Out of the five North West Brigades, three came into existence on 1st April 1974.  Cumbria is one of the three.

The origins of this brigade came predominantly from the former counties of Cumberland and Westmorland, which were taken over more or less in their entirety.   Additionally, 1 station (Sedbergh) passed from the former West Riding of Yorkshire and no fewer than 5 stations came into the area from Lancashire County Fire Brigade as well as those from the County Boroughs of Barrow-in-Furness and Carlisle.   Indeed it was not possible to drive into the northern most parts of Lancashire, without passing through the County of Westmorland, the county boundary actually running across Morecambe Bay.  Many of the stations acquired were quite modern, and since 1974, the only new fire station to open is that at Barrow-in-Furness, opened in the late 1990's.

Covering the whole of the Lake District, the Cumbrian Mountains and the northern Pennines, Cumbria is predominantly a rural brigade, and its appliances reflect this.  However, with ship building and docklands in the Barrow area, plus other industries around Workington, Whitehaven, and Carlisle, this brigade, like the other north-west brigades, has its high risks and experiences its share of major incidents.   The M6 motorway runs through the entire county, and this major trunk route, coupled with the vast number of tourists who visit the area each year, means that the brigade has a fair proportion of vehicle fires and road traffic collisions to deal with.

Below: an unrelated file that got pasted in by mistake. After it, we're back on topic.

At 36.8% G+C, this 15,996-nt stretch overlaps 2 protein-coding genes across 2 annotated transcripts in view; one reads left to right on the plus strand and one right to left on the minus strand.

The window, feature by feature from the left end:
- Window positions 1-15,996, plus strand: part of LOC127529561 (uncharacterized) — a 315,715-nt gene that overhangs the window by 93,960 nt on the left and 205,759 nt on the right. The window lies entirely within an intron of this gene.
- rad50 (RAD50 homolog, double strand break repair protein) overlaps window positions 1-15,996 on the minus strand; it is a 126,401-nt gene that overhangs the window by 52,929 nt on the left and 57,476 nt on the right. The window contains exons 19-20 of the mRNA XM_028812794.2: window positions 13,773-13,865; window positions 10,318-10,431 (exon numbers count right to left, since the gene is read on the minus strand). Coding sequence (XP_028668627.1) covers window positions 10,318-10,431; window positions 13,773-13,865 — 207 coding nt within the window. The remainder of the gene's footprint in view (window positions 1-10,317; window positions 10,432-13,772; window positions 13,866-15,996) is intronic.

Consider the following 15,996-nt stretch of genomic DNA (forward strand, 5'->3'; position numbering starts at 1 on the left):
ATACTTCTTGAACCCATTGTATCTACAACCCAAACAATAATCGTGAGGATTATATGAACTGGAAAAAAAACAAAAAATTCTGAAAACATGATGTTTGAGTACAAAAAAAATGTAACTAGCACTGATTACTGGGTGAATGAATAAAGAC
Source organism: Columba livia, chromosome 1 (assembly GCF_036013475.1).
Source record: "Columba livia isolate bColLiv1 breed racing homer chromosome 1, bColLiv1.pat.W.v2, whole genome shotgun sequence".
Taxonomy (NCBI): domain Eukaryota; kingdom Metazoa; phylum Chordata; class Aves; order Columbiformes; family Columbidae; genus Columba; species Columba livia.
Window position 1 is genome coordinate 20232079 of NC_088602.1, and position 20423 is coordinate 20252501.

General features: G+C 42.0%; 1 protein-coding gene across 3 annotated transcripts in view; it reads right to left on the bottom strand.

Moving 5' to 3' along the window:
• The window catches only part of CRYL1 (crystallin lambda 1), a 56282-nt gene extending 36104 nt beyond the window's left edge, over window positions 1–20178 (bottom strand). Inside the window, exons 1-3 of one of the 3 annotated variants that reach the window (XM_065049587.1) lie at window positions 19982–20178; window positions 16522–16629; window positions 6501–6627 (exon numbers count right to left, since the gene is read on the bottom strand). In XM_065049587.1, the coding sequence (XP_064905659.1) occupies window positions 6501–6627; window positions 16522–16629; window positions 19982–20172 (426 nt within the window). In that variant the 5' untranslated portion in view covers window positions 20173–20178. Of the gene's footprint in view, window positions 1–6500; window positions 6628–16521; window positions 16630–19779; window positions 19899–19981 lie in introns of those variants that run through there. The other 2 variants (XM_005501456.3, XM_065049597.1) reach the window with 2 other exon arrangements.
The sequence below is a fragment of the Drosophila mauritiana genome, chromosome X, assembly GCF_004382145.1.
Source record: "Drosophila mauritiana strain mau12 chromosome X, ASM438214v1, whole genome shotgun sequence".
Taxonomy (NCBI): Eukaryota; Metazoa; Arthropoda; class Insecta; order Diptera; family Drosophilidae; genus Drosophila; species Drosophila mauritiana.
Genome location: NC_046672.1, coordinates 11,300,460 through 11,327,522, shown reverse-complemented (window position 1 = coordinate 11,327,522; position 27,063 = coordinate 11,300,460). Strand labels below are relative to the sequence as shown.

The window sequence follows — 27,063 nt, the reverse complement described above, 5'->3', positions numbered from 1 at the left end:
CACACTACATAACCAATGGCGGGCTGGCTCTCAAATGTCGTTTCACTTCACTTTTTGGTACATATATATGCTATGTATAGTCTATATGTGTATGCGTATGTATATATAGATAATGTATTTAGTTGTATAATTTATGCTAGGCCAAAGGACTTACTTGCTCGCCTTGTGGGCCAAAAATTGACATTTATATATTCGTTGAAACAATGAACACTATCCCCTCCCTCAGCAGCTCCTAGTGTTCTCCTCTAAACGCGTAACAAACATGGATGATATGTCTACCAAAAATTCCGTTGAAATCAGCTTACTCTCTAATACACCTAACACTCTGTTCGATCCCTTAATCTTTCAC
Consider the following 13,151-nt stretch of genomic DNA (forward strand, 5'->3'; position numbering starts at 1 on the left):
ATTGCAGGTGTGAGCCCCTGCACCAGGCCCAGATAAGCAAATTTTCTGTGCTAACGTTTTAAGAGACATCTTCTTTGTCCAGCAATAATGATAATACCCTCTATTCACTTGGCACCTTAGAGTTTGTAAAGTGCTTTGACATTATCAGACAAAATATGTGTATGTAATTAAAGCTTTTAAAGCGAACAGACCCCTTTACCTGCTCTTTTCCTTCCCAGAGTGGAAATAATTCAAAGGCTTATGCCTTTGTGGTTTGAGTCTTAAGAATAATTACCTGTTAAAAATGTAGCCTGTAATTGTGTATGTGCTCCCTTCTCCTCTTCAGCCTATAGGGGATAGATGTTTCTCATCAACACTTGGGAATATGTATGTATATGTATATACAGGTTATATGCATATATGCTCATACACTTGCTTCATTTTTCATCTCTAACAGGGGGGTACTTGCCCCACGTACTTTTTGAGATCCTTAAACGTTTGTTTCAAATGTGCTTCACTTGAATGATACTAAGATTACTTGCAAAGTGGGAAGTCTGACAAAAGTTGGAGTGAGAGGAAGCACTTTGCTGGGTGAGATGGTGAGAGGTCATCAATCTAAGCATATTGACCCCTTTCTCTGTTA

At present there are 5 stations which are manned wholetime - Carlisle, Workington, Whitehaven, Barrow and Kendal.  The remaining 33 are retained stations.

Cumbria Fire Service is divided into three territorial areas:

Allerdale and Copeland Area covering West Cumbria
Barrow and South Lakeland Area covering South Cumbria
Carlisle and Eden Area covering North & East Cumbria